• Big Crunch. This is a very nice, philosophical view of the universe. In this scenario the universe is cyclic; it begins with a Big Bang, pushing everything outwards. At some point, this expansion will stop and go the other way; collapsing back inwards, causing everything to crash together until a singularity is formed - which would then be the singularity for a new Big Bang, a new universe. Like a phoenix rising from the ashes of an older universe. This is a scenario that many people like, unfortunately the universe doesn't care what we like: the current accelerated expansion of the universe seems to disfavour this model. 
  • False vacuum. A lot of things in the universe like to be in their 'least energetic state': the configuration that needs less energy. This is known as minimum potential energy principle, and it affects diverse things like electrons in an atom, atoms in a crystal, a marble in a bowl, and those lazy Sunday mornings when we just want to stay in bed and not spend any energy. Going back to the idea of the multiverse, if our universe is just one among billions of expanding bubbles, we could imagine that there are universes out there at a lower energetic state than ours. This would mean our universe is in a 'false vacuum': a local minimum of energy, but not a global one. If our universe came close to one of these other pocket universes, we could 'collapse' to their lower energy level. Imagine if you are heading to the gym but your friends are planning to spend the day sunbathing on a beach. It's quite likely that you would skip your gym plans and adopt their plan of 'least energy'. We can't really fault the universe for doing the same. If this happened, it could fundamentally alter our universe by changing some constants of nature, or even the very nature of space and time. Structures could be destroyed instantaneously, without any forewarning. As scary as that may seem, by studying the particles in our universe physicists believe this couldn't happen for at least a couple of billions of years.
In any case, the Sun will expand in four or five billion years and probably destroy the Earth in the process, so it's unlikely we'll be around for the end of the universe.

But don't worry, we live in a universe with puppies, chocolate, and coffee, so we don't need to concern ourselves with something so many years into the future.

25. How can I become a cosmologist? What good books do you recommend to get me started?
There is still so much we don't know about the universe; we can only see 5% of it, and we probably understand much less. Cosmology is a really active field, with a lot of discoveries waiting for us. If you are considering a career in cosmology, I strongly recommend it. To become a cosmologist first you need a Bachelor/undergrad in Physics, and take as many maths courses as possible. Follow up with a postgraduate in Astrophysics or Cosmology: some countries allow you to directly do a PhD, others require you to first do a Master's. In either case, the postgraduate studies will take about 5-6 years. All in all, to become a Doctor of Physics, you need about 9-10 years of study. It is worth it.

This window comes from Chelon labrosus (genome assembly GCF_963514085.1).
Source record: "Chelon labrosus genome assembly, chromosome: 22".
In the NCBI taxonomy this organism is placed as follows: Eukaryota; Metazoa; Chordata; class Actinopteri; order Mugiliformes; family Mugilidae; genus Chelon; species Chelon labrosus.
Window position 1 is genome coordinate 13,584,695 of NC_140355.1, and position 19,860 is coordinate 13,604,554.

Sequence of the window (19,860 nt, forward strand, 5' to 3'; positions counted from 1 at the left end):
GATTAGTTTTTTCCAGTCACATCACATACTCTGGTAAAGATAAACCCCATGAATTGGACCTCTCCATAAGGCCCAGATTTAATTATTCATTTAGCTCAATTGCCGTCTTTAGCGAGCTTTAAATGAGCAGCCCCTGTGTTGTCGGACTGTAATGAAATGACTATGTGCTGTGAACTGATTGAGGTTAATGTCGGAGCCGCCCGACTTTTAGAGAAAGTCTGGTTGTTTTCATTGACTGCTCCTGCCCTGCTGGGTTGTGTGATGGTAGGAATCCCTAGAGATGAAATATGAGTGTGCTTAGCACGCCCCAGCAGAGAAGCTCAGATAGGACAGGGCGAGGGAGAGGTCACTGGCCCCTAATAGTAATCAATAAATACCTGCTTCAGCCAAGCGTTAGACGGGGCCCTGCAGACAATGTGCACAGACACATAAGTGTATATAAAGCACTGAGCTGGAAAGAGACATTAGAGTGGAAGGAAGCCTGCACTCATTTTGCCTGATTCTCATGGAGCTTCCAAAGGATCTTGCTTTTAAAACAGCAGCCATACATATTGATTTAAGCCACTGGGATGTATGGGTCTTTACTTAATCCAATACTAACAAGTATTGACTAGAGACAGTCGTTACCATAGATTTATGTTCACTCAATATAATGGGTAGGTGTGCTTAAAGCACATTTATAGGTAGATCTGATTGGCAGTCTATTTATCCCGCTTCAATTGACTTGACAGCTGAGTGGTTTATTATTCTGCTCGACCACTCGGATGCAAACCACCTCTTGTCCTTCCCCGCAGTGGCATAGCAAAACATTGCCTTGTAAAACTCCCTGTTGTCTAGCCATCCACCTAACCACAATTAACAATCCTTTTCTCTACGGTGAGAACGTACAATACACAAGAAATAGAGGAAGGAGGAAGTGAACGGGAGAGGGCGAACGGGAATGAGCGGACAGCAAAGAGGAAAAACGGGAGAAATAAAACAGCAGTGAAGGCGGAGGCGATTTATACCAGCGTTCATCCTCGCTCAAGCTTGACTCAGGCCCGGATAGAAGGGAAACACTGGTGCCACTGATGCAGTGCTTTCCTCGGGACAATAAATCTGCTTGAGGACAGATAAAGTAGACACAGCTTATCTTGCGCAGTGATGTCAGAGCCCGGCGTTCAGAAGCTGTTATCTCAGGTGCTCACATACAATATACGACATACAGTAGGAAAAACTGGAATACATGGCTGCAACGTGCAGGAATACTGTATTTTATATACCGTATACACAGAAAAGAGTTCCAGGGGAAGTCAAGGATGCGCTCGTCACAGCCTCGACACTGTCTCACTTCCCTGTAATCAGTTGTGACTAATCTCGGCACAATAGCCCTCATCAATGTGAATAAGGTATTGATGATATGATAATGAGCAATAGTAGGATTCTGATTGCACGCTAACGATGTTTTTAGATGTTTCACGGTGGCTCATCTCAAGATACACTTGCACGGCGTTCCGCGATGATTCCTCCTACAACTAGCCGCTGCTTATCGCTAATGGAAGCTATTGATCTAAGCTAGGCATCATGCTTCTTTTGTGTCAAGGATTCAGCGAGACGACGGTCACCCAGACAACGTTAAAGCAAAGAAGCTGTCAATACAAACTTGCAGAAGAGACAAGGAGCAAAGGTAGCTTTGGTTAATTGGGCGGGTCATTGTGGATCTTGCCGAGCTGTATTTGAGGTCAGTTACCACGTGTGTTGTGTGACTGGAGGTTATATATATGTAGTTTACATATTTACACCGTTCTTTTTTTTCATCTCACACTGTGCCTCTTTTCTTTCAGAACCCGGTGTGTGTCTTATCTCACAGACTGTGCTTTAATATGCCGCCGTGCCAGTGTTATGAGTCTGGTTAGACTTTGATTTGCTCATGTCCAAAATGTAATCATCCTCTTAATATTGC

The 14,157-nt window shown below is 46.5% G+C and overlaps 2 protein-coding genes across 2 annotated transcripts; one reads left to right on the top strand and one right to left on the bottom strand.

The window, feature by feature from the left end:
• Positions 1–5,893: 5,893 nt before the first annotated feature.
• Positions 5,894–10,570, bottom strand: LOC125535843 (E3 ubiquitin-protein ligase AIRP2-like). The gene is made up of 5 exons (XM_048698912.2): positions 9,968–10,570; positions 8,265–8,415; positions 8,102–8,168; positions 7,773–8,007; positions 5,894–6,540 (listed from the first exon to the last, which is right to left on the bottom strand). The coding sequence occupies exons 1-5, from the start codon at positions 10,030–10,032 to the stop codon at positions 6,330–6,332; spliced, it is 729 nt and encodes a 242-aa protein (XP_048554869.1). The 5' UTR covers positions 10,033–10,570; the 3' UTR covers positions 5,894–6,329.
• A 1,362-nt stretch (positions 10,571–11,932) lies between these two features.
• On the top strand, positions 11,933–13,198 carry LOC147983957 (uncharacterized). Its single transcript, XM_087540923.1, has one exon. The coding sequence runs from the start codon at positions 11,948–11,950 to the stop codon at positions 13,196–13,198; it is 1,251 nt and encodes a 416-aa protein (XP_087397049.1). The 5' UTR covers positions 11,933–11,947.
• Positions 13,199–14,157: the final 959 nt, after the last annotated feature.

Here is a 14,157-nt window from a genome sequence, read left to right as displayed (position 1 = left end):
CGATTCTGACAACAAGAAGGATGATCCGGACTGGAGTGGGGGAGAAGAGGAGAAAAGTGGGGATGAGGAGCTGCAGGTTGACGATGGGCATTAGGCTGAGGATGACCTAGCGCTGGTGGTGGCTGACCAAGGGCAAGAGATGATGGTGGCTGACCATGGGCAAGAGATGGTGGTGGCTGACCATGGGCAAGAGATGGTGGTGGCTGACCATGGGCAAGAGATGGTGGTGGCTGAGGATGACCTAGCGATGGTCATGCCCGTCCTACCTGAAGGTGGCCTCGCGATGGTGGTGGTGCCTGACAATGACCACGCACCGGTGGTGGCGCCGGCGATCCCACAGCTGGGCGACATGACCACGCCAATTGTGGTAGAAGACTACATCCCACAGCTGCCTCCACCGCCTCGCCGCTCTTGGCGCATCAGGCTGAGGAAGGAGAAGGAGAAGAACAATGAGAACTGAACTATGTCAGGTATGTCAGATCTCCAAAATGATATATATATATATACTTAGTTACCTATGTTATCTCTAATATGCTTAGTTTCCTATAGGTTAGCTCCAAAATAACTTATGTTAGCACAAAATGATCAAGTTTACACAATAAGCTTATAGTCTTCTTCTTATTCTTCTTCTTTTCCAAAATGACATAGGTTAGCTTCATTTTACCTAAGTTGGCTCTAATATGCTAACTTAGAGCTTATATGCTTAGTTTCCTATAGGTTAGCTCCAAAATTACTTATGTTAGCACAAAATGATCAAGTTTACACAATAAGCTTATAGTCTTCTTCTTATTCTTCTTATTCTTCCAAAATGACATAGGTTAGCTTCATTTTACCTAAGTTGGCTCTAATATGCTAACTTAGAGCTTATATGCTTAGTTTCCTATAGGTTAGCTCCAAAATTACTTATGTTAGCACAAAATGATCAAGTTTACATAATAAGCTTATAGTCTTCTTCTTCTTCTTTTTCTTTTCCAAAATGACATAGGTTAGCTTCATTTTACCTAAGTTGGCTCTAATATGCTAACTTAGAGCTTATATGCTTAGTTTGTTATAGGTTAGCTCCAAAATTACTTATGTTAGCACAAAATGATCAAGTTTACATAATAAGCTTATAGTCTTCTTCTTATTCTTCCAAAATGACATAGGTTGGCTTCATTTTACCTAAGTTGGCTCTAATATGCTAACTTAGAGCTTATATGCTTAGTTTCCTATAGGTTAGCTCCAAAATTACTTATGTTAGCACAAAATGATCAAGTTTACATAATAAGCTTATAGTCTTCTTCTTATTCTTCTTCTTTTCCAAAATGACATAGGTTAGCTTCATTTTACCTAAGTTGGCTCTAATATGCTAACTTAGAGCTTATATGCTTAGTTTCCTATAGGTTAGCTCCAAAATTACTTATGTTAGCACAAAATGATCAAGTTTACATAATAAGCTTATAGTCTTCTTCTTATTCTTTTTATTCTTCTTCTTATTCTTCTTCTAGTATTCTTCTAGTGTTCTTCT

Also, go to as many seminars as possible, try to read scientific articles, and don't be afraid to email the authors if you don't understand things: they are generally happy to discuss their work!

If you want to get involved without all the studying, there are plenty of citizen science projects you can help out with.

Finally, if you want some good books on the topic, check out this list. If you know of any books I forgot to include in the list, let me know!


We did it! We got through the 25 most common questions in cosmology. I will elaborate on most of these topics in the future, but for now we have a good starting point.

Saturday, 12 March 2016

Cosmology FAQ Part 3 (The Present)

Some time ago, in a not-too-distant place, I did a 'Cosmology 101' on Periscope, an exciting endeavour in which I tried to answer the 25 most common questions in cosmology. It was long, it was dense, and it was great fun. If you missed it, don't worry, you can read this series of posts, which will cover the same topics.

In Part 1 we covered the Big Bang; the beginning. Part 2 dealt with what's happened since then: 13.8 billion years reduced to one post. Today we will discuss what the universe looks like now.

This series of posts will have a lot of information. If you don't understand everything the first time, don't worry. This is just to give you an idea of the type of topics we can discuss in this blog. If you see anything mentioned here that you would like to know more about, or that you think is unclear, let me know in the comments; that will give me ideas for things to talk about or write about in the future.

So what is the current state of out universe?

9. What is happening to the universe now? 
Ever since the Big Bang the universe has been growing and cooling down. Our evidence shows us the universe is 13.8 billion years old, and the current temperature of the CMB (Cosmic Microwave Background) is T$=2.725$K, which is -270° Celsius, and if you use the weird scale, it's -455° Fahrenheit (seriously though, why do you use this scale?).